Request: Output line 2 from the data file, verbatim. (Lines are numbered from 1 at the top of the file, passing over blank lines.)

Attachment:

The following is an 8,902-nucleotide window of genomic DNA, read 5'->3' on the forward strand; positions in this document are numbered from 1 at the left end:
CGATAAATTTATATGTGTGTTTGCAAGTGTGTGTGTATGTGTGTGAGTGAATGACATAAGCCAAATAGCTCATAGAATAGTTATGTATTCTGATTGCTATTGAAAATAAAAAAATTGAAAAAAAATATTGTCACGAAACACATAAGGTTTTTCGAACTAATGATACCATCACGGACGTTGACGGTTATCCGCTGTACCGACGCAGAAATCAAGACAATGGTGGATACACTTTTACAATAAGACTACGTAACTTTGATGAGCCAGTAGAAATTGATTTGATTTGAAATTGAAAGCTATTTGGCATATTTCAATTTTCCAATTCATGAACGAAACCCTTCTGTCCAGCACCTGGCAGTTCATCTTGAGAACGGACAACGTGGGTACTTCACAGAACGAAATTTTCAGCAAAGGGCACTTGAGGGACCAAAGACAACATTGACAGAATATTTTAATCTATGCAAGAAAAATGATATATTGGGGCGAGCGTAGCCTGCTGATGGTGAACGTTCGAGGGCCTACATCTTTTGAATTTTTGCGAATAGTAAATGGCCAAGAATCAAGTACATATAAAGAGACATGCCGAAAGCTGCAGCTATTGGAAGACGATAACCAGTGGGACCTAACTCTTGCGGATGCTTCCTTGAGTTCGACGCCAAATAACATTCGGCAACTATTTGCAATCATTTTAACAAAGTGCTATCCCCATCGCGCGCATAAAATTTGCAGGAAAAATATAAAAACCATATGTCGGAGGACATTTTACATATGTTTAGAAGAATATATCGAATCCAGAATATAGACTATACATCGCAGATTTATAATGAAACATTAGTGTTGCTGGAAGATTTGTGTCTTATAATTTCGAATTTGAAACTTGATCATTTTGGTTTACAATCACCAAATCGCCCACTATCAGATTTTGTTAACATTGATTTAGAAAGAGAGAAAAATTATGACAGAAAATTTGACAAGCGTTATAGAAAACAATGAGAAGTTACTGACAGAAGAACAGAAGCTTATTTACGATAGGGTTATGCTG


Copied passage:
CGATAAATTTATATGTGTGTTTGCAAGTGTGTGTGTATGTGTGTGAGTGAATGACATAAGCCAAATAGCTCATAGAATAGTTATGTATTCTGATTGCTATTGAAAATAAAAAAATTGAAAAAAAATATTGTCACGAAACACATAAGGTTTTTCGAACTAATGATACCATCACGGACGTTGACGGTTATCCGCTGTACCGACGCAGAAATCAAGACAATGGTGGATACACTTTTACAATAAGACTACGTAACTTTGATGAGCCAGTAGAAATTGATTTGATTTGAAATTGAAAGCTATTTGGCATATTTCAATTTTCCAATTCATGAACGAAACCCTTCTGTCCAGCACCTGGCAGTTCATCTTGAGAACGGACAACGTGGGTACTTCACAGAACGAAATTTTCAGCAAAGGGCACTTGAGGGACCAAAGACAACATTGACAGAATATTTTAATCTATGCAAGAAAAATGATATATTGGGGCGAGCGTAGCCTGCTGATGGTGAACGTTCGAGGGCCTACATCTTTTGAATTTTTGCGAATAGTAAATGGCCAAGAATCAAGTACATATAAAGAGACATGCCGAAAGCTGCAGCTATTGGAAGACGATAACCAGTGGGACCTAACTCTTGCGGATGCTTCCTTGAGTTCGACGCCAAATAACATTCGGCAACTATTTGCAATCATTTTAACAAAGTGCTATCCCCATCGCGCGCATAAAATTTGCAGGAAAAATATAAAAACCATATGTCGGAGGACATTTTACATATGTTTAGAAGAATATATCGAATCCAGAATATAGACTATACATCGCAGATTTATAATGAAACATTAGTGTTGCTGGAAGATTTGTGTCTTATAATTTCGAATTTGAAACTTGATCATTTTGGTTTACAATCACCAAATCGCCCACTATCAGATTTTGTTAACATTGATTTAGAAAGAGAGAAAAATTATGACAGAAAATTTGACAAGCGTTATAGAAAACAATGAGAAGTTACTGACAGAAGAACAGAAGCTTATTTACGATAGGGTTATGCTG